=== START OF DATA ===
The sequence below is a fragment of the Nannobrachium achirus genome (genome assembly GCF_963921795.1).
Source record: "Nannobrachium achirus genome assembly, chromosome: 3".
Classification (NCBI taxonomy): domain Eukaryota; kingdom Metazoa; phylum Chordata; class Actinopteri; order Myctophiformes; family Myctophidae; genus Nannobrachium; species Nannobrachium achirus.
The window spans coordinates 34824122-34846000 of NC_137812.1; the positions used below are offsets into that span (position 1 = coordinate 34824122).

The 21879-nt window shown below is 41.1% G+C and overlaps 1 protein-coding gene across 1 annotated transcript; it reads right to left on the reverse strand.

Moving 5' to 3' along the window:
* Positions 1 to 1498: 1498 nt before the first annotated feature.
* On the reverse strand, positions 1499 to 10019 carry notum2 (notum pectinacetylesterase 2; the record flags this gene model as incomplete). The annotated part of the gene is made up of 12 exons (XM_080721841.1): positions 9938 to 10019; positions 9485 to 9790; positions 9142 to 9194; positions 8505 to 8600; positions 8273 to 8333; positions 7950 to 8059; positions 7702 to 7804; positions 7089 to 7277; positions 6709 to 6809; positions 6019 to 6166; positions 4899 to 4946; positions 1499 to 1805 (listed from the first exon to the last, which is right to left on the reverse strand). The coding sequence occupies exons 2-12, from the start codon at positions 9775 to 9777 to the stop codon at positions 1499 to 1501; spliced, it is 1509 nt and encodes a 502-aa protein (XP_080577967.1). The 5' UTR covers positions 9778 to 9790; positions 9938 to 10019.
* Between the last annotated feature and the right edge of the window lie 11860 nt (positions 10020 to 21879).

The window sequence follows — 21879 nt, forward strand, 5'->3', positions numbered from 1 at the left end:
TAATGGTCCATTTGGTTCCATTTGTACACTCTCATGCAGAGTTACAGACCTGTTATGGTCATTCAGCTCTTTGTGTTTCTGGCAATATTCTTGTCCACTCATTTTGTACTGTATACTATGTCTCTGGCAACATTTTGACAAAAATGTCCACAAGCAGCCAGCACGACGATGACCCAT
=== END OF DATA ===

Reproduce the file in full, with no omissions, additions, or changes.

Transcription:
The sequence below is a fragment of the Nannobrachium achirus genome (genome assembly GCF_963921795.1).
Source record: "Nannobrachium achirus genome assembly, chromosome: 3".
Classification (NCBI taxonomy): domain Eukaryota; kingdom Metazoa; phylum Chordata; class Actinopteri; order Myctophiformes; family Myctophidae; genus Nannobrachium; species Nannobrachium achirus.
The window spans coordinates 34824122-34846000 of NC_137812.1; the positions used below are offsets into that span (position 1 = coordinate 34824122).

The 21879-nt window shown below is 41.1% G+C and overlaps 1 protein-coding gene across 1 annotated transcript; it reads right to left on the reverse strand.

Moving 5' to 3' along the window:
* Positions 1 to 1498: 1498 nt before the first annotated feature.
* On the reverse strand, positions 1499 to 10019 carry notum2 (notum pectinacetylesterase 2; the record flags this gene model as incomplete). The annotated part of the gene is made up of 12 exons (XM_080721841.1): positions 9938 to 10019; positions 9485 to 9790; positions 9142 to 9194; positions 8505 to 8600; positions 8273 to 8333; positions 7950 to 8059; positions 7702 to 7804; positions 7089 to 7277; positions 6709 to 6809; positions 6019 to 6166; positions 4899 to 4946; positions 1499 to 1805 (listed from the first exon to the last, which is right to left on the reverse strand). The coding sequence occupies exons 2-12, from the start codon at positions 9775 to 9777 to the stop codon at positions 1499 to 1501; spliced, it is 1509 nt and encodes a 502-aa protein (XP_080577967.1). The 5' UTR covers positions 9778 to 9790; positions 9938 to 10019.
* Between the last annotated feature and the right edge of the window lie 11860 nt (positions 10020 to 21879).

The window sequence follows — 21879 nt, forward strand, 5'->3', positions numbered from 1 at the left end:
TAATGGTCCATTTGGTTCCATTTGTACACTCTCATGCAGAGTTACAGACCTGTTATGGTCATTCAGCTCTTTGTGTTTCTGGCAATATTCTTGTCCACTCATTTTGTACTGTATACTATGTCTCTGGCAACATTTTGACAAAAATGTCCACAAGCAGCCAGCACGACGATGACCCAT